In the depicted embodiment, the first material and the second material have the same base material. The first material and the second material are both made from polyetheretherketone (PEEK). PEEK is normally not electrically-conductive, but may be made more conductive if desired. PEEK may therefore be used because it is non-conductive, but still able to discharge electrostatic build-up. In some embodiments, the PEEK of the first and second materials may be made more conductive in order to impart some conductivity to the first and second materials of the first isolator 22 and the second isolator 24, respectively. In such a situation, a conductive additive may be added to the non-conductive PEEK to provide enhanced electrical conductivity, or to control the electrical resistance from the conduit 30 to the rib 9 via the first and second isolators 22,24 so that the electrical resistance is within a permissible range. Some non-limitative examples of conductive additives for the PEEK include ground metal particles, carbon black, or other suitable conductive matter. The enhanced electrical conductivity of the first and second isolators 22,24 may allow an electrostatic charge to be dissipated through the first and second materials, into the rib 9, and onwards to the electrical ground of the aircraft 1. Another possibility for the first and second materials includes polyphenylene sulfide (PPS). In the depicted embodiment, the first and second materials have the same concentration of conductive additives, such that the first material and the second material have approximately the same electrical resistance value.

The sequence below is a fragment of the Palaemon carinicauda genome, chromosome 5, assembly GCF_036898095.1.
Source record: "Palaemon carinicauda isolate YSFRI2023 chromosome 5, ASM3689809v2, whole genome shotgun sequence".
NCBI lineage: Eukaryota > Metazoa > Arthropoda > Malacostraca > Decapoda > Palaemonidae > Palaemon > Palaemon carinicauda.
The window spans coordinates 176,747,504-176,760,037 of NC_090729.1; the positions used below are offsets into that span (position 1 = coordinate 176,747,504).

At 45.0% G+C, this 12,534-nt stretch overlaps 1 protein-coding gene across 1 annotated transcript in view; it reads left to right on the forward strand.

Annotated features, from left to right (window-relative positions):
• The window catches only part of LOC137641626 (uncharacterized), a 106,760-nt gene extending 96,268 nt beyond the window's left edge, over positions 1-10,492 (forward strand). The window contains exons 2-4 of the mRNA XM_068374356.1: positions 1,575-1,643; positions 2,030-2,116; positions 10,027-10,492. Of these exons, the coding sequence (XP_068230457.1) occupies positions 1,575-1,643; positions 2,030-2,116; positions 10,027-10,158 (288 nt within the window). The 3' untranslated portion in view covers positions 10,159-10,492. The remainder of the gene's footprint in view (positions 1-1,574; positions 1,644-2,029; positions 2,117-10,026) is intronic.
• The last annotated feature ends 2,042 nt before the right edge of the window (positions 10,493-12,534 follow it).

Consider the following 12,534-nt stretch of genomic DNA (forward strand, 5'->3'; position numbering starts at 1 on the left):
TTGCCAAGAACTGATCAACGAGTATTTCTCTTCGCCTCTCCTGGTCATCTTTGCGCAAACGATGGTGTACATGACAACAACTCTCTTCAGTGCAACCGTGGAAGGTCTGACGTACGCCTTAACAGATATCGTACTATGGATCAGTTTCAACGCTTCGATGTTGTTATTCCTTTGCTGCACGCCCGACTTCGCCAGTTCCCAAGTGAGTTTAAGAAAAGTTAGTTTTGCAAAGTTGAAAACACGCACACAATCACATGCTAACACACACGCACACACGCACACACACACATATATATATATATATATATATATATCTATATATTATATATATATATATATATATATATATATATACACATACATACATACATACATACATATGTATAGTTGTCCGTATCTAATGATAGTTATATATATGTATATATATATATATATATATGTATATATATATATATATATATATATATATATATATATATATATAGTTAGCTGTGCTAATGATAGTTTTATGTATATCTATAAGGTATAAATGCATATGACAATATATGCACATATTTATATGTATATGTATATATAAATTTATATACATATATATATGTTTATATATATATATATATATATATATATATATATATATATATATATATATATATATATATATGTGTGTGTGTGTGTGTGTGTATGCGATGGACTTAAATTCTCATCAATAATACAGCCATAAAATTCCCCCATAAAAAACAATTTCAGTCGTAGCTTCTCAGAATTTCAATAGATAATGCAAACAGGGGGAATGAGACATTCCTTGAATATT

In an alternate embodiment, the first material and the second material are made from different base materials. In another alternate embodiment, the PEEK of the first material is made more conductive than the PEEK of the second material in order to impart more conductivity to the first material of the first isolator 22 than to the second material of the second isolator 24. In such an embodiment, the conductive additive is added to the non-conductive PEEK to provide enhanced electrical conductivity, or to control the electrical resistance from the conduit 30 to the rib 9 via the first isolator 22 so that the electrical resistance is within a permissible range. In this alternate embodiment, the electrical resistance value of the first material is less than the electrical resistance value of the second material.

Referring to FIG. 4A, when mounted to the rib 9, the conduit 30 extends through the opening 14 of the rib 9, and also extends through the first and second isolator openings 22A,24A. After the nut 28 has been tightened against the radially-inner portion of the first isolator 22, the second isolator 24 is placed over the second end 32B of the conduit 30 such that the nut 28 is disposed within the nut housing segment 25 of the second isolator 24. The nut housing segment 25 in the depicted embodiment is made from the same second material as the rest of the second isolator 24. The nut housing segment 25 at least partially encloses the nut 28, and the nut housing segment 25 is positioned between the nut 28 and the opening wall 14A of the rib 9. When mounted to the rib 9, the isolator fitting 20 helps to define a tracking distance D. The tracking distance D is the distance separating the rib 9 from an electrically-conductive component, such as the metallic nut 28 or the metallic conduit 30. The tracking distance D helps to electrically insulate the nut 28 and the conduit 30, and the fluid pipe segments 15A mounted thereto as well as their fluid contents, from electrical discharges emanating from the rib 9, such as for example during a lightning strike on the wing 5. By spacing the metallic conduit 30 apart from the metallic rib 9 across the tracking distance D, and by shielding the nut 28 with the electrically-insulating second material of the nut housing segment 25, the isolator fitting 20 helps to decrease the likelihood that an electrical spark or discharge will be conveyed from the opening wall 14A of the metallic rib 9 to the metallic conduit 30. The isolator fitting 20 therefore helps to provide electrical isolation of metallic fluid pipes 15 from the metallic wing ribs 9, thereby helping to improve lightning strike protection for the fuel tank 11.